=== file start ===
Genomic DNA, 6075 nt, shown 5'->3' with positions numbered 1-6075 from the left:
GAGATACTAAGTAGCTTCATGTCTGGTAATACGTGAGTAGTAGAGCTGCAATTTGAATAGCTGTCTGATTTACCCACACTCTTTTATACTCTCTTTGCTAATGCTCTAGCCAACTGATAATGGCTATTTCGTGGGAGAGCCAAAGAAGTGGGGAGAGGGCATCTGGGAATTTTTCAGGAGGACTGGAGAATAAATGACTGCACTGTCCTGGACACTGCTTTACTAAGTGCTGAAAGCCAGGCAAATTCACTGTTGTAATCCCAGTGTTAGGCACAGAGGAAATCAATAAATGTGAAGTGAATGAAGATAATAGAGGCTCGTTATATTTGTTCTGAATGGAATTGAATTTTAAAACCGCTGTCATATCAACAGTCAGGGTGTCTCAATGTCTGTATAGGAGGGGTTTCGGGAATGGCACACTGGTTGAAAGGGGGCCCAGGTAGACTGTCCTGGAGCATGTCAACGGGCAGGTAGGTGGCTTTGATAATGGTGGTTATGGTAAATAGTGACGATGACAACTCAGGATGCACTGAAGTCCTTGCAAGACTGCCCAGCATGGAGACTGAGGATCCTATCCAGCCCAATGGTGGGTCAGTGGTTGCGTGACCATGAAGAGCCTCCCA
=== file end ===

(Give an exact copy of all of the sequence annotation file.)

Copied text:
Genomic DNA, 6075 nt, shown 5'->3' with positions numbered 1-6075 from the left:
GAGATACTAAGTAGCTTCATGTCTGGTAATACGTGAGTAGTAGAGCTGCAATTTGAATAGCTGTCTGATTTACCCACACTCTTTTATACTCTCTTTGCTAATGCTCTAGCCAACTGATAATGGCTATTTCGTGGGAGAGCCAAAGAAGTGGGGAGAGGGCATCTGGGAATTTTTCAGGAGGACTGGAGAATAAATGACTGCACTGTCCTGGACACTGCTTTACTAAGTGCTGAAAGCCAGGCAAATTCACTGTTGTAATCCCAGTGTTAGGCACAGAGGAAATCAATAAATGTGAAGTGAATGAAGATAATAGAGGCTCGTTATATTTGTTCTGAATGGAATTGAATTTTAAAACCGCTGTCATATCAACAGTCAGGGTGTCTCAATGTCTGTATAGGAGGGGTTTCGGGAATGGCACACTGGTTGAAAGGGGGCCCAGGTAGACTGTCCTGGAGCATGTCAACGGGCAGGTAGGTGGCTTTGATAATGGTGGTTATGGTAAATAGTGACGATGACAACTCAGGATGCACTGAAGTCCTTGCAAGACTGCCCAGCATGGAGACTGAGGATCCTATCCAGCCCAATGGTGGGTCAGTGGTTGCGTGACCATGAAGAGCCTCCCA